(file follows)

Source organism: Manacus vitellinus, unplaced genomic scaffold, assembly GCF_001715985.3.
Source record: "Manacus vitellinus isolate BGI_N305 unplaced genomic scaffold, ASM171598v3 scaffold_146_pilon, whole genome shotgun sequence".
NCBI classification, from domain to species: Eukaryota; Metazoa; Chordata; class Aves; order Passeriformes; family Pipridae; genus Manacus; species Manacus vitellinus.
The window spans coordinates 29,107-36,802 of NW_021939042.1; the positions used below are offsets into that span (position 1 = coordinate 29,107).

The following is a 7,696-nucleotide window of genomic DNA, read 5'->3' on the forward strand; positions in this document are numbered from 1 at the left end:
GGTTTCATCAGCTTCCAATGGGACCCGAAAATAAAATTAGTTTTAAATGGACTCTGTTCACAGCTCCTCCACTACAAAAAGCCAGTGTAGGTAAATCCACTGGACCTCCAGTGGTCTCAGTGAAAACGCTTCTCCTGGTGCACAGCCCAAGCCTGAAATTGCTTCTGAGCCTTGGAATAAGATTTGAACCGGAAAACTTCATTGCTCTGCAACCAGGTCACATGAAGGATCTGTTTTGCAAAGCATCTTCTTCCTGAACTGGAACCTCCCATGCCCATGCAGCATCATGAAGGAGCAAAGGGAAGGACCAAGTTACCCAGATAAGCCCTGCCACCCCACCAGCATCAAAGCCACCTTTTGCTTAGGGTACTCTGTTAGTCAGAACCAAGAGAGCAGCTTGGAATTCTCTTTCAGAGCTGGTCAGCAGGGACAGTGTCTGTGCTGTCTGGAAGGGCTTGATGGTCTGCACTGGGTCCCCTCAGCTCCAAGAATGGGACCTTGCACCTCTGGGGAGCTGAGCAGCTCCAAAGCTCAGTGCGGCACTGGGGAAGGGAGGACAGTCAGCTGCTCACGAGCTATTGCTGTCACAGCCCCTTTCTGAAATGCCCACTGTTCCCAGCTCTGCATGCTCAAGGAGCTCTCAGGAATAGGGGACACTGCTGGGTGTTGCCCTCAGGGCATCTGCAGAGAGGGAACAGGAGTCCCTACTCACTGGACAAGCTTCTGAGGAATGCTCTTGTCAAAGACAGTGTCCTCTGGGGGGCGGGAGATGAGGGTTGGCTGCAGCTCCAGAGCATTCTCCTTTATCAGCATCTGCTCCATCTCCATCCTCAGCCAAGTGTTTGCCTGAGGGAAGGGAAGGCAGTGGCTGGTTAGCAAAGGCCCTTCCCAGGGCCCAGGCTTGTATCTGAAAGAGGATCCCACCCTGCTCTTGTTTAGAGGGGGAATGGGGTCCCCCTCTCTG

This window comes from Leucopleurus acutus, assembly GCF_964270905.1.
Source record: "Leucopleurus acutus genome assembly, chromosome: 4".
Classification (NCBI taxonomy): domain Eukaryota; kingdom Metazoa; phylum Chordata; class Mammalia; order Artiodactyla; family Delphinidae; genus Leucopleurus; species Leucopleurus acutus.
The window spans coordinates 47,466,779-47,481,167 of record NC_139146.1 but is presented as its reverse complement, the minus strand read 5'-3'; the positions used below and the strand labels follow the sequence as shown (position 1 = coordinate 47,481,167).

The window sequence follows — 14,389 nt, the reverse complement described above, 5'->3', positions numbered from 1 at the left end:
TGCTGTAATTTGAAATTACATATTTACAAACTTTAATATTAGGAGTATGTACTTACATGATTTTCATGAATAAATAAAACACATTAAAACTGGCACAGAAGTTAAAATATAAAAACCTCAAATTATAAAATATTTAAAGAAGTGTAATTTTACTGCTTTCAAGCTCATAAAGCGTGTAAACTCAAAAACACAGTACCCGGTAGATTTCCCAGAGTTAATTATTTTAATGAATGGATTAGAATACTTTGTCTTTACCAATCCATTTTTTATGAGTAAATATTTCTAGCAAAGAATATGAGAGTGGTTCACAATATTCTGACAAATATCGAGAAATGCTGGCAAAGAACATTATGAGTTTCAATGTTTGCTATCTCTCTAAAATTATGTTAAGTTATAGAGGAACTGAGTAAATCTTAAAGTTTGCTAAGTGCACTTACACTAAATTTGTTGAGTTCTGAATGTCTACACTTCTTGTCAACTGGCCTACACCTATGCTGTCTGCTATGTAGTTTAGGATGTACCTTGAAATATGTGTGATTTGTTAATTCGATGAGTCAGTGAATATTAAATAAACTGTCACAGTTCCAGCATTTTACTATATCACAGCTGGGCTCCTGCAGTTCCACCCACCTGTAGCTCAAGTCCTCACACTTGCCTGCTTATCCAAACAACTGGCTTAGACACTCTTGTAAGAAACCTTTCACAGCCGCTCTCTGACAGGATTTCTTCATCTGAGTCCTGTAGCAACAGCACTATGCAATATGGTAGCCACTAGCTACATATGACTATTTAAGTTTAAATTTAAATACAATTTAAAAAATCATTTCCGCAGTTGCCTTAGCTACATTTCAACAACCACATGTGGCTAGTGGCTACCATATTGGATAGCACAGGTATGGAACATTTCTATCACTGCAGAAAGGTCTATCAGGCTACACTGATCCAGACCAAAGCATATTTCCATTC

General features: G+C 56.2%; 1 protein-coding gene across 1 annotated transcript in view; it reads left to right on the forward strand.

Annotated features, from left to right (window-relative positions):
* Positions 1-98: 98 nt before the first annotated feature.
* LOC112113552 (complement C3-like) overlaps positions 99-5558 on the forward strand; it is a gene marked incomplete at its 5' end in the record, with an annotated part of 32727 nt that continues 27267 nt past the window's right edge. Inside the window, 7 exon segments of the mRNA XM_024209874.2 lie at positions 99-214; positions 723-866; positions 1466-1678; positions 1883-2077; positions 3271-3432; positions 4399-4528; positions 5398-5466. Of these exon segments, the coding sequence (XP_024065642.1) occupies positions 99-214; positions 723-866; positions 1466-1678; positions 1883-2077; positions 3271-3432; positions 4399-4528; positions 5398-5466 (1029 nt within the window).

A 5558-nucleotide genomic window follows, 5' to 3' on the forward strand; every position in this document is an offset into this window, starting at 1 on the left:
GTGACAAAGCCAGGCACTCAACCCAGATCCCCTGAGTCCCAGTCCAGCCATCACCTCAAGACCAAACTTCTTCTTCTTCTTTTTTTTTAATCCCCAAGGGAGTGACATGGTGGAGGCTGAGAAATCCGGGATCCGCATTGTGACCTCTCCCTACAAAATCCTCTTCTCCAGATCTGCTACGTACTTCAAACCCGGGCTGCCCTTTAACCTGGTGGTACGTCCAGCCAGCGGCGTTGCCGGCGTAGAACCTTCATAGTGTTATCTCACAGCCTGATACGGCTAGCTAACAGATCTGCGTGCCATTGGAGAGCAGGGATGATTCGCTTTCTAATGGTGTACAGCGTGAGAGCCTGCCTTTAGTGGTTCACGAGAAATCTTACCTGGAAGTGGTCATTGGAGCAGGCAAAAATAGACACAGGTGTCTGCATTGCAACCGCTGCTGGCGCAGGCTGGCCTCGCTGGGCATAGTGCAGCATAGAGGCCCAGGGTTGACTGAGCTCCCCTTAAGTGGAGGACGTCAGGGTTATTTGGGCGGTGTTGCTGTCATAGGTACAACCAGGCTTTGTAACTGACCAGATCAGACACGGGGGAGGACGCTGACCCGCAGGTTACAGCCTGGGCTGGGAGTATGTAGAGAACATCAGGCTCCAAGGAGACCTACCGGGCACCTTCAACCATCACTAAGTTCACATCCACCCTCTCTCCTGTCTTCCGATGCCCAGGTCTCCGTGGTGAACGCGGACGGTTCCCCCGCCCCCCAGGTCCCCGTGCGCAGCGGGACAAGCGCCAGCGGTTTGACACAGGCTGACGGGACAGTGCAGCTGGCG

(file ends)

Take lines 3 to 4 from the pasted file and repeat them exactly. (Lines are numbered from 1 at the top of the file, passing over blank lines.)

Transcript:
NCBI classification, from domain to species: Eukaryota; Metazoa; Chordata; class Aves; order Passeriformes; family Pipridae; genus Manacus; species Manacus vitellinus.
The window spans coordinates 29,107-36,802 of NW_021939042.1; the positions used below are offsets into that span (position 1 = coordinate 29,107).